Land of Living Art

On March 1, 1872, Yellowstone became the first national park for all to enjoy the unique hydrothermal wonders. Amazingly, these same wonders are home to heat-loving organisms known as thermophiles. Read More

 
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Duration:
10 minutes, 54 seconds

Learn about these amazing organisms that live in some of the hottest environment on earth—including in Yellowstone's hydrothermal features.

 
A bull elk with large antlers bugles in front of yellow leaves

Elk

Elk are the most abundant large mammal found in Yellowstone.

A watercolor painting on a clipboard resting on a person's lap being painted.

Yellowstone Plein Air Invitational

Visit Yellowstone Forever's website to learn more about this annual event of making art outside. It takes place September 24-29.

 

Visit Yellowstone

An amazing experience awaits you here. Yellowstone is a seasonal park, so plan your visit by learning about the current conditions, operating seasons and hours, road conditions, lodging and eating options, and available activities.

 
People walk along a boardwalk that goes through the a bare landscape covered in parts by water.

Things To Do

Explore all the different things there are to do in the park.

View from the top of a building shows visitors standing in a wide arc around a steaming geyser.

Webcams

Watch Old Faithful erupt or see the Upper Geyser Basin, Mount Washburn, Yellowstone Lake, and some of the park entrances.

Four people sitting in campsite in front of a fire laughing and smiling.

Camp in a Campground

Plan a night in one of twelve park campgrounds.

Visitors watching a geyser erupt water and steam into the area from the safety of the boardwalk.

Explore Thermal Basins

Follow boardwalks and maintained trails to witness hot springs, mudpots, fumaroles, and geysers up close.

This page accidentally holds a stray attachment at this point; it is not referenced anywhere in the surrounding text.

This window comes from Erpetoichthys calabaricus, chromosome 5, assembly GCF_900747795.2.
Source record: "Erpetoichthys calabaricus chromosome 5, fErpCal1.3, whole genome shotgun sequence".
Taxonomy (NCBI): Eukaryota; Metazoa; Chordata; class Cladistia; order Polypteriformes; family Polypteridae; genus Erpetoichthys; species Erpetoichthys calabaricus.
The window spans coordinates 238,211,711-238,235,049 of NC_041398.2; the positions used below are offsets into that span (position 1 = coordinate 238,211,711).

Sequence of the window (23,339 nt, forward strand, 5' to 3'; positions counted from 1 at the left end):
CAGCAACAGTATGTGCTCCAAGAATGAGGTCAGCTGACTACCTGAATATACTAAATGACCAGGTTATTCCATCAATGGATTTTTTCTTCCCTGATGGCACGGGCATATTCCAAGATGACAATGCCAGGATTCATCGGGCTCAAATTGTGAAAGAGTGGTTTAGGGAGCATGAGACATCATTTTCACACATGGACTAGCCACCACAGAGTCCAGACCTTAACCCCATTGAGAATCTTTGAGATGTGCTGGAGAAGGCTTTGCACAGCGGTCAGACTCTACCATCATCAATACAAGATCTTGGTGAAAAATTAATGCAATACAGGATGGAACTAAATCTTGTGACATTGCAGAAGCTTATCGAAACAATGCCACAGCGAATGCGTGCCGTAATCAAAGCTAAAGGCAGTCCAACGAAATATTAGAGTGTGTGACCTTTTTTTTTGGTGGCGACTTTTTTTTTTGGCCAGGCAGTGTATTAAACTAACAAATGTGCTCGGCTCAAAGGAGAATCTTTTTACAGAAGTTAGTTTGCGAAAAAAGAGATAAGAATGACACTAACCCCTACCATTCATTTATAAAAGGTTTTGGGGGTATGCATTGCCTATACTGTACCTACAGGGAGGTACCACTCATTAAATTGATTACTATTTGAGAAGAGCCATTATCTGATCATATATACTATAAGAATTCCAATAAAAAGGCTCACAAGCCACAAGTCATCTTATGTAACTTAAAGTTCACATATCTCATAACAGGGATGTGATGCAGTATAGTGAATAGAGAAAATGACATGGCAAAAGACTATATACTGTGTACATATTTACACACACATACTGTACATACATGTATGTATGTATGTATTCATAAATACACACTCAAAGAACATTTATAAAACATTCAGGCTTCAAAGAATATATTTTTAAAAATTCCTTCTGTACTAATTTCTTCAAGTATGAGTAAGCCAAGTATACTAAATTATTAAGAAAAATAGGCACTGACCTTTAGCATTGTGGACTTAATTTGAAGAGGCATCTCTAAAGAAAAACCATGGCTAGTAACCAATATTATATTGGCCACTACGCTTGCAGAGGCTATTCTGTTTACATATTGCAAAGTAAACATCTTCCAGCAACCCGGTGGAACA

Yellowstone's app running on a tablet

Digital Guide to Yellowstone

Geyser predictions, interactive maps, self-guided tours, current conditions, and more. Download the official, free app today!

 

Understand Yellowstone

Yellowstone is as wondrous as it is complex. The park is at the heart of the Greater Yellowstone Ecosystem, where nature and culture abound. Here are just a few highlights, including the beneficial role that fire plays in the ecosystem, for you to learn about the park.

 
Volcanic rocks along the shore, with water crashing against them.

Volcano

At the heart of Yellowstone is a large volcano.

View of the

Thermophiles in Time and Space

Yellowstone's hydrothermal features and thermophilic communities are studied by scientists searching for evidence of life on other planets.

Underwater view of the lake floor, showing sand and gravel.

Yellowstone Lake Geology

Discover a bit of what dynamic processes are going on below the lake's surface.

A dark blue hot spring with a white crested edge rimmed by orange water.

Life in Extreme Heat

Hydrothermal features are habitats for microscopic organisms called thermophiles: "thermo" for heat, "phile" for lover.

Orange-colered bacterial column growing in geyser runoff water.

Thermophilic Communities

Thermophilic communities are very diverse, depending on the microbes living there, the pH, and the water temperature.

 

Preserve Yellowstone

The National Park Service works to preserve Yellowstone for the enjoyment, education, and inspiration of all people. We are not alone in this endeavor-park partners, volunteers, and visitors all help. Learn how to get involved.

 
A park ranger accompanies researchers during the winter field season.

Research

All scientists in Yellowstone work under research permits and are closely supervised by National Park Service staff.

Photo of ranger deploying bear spray.

Bear Spray

Learn about this highly effective bear deterrent.

Photo of a park employee cleaning a boat with a power washer.

Clean, Drain, and Dry

Protect park waters by preventing the spread of aquatic invasive species.

Last updated: September 5, 2019

Contact the Park

Mailing Address:

PO Box 168
Yellowstone National Park, WY 82190-0168

Phone:

307-344-7381

Contact Us